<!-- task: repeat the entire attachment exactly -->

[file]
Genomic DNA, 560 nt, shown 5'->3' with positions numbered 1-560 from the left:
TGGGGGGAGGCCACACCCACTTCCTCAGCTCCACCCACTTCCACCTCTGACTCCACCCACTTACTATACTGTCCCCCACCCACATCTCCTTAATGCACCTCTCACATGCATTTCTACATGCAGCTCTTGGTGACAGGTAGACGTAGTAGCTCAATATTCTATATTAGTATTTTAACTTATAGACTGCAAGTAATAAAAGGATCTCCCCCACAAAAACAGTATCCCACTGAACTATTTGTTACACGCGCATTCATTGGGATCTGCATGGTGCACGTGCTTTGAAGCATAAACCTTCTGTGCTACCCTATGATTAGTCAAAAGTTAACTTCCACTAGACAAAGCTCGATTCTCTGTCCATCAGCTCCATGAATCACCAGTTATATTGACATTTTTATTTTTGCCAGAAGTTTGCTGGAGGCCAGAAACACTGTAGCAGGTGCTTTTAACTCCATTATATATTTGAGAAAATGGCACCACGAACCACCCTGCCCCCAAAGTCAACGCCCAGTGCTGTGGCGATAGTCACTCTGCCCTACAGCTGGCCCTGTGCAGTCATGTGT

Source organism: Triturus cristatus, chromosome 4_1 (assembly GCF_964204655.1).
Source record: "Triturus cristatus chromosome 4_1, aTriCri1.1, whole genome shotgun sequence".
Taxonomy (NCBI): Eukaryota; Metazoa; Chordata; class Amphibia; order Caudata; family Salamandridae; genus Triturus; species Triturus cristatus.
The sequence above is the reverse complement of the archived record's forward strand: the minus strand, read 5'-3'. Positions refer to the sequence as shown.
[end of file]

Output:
Genomic DNA, 560 nt, shown 5'->3' with positions numbered 1-560 from the left:
TGGGGGGAGGCCACACCCACTTCCTCAGCTCCACCCACTTCCACCTCTGACTCCACCCACTTACTATACTGTCCCCCACCCACATCTCCTTAATGCACCTCTCACATGCATTTCTACATGCAGCTCTTGGTGACAGGTAGACGTAGTAGCTCAATATTCTATATTAGTATTTTAACTTATAGACTGCAAGTAATAAAAGGATCTCCCCCACAAAAACAGTATCCCACTGAACTATTTGTTACACGCGCATTCATTGGGATCTGCATGGTGCACGTGCTTTGAAGCATAAACCTTCTGTGCTACCCTATGATTAGTCAAAAGTTAACTTCCACTAGACAAAGCTCGATTCTCTGTCCATCAGCTCCATGAATCACCAGTTATATTGACATTTTTATTTTTGCCAGAAGTTTGCTGGAGGCCAGAAACACTGTAGCAGGTGCTTTTAACTCCATTATATATTTGAGAAAATGGCACCACGAACCACCCTGCCCCCAAAGTCAACGCCCAGTGCTGTGGCGATAGTCACTCTGCCCTACAGCTGGCCCTGTGCAGTCATGTGT

Source organism: Triturus cristatus, chromosome 4_1 (assembly GCF_964204655.1).
Source record: "Triturus cristatus chromosome 4_1, aTriCri1.1, whole genome shotgun sequence".
Taxonomy (NCBI): Eukaryota; Metazoa; Chordata; class Amphibia; order Caudata; family Salamandridae; genus Triturus; species Triturus cristatus.
The sequence above is the reverse complement of the archived record's forward strand: the minus strand, read 5'-3'. Positions refer to the sequence as shown.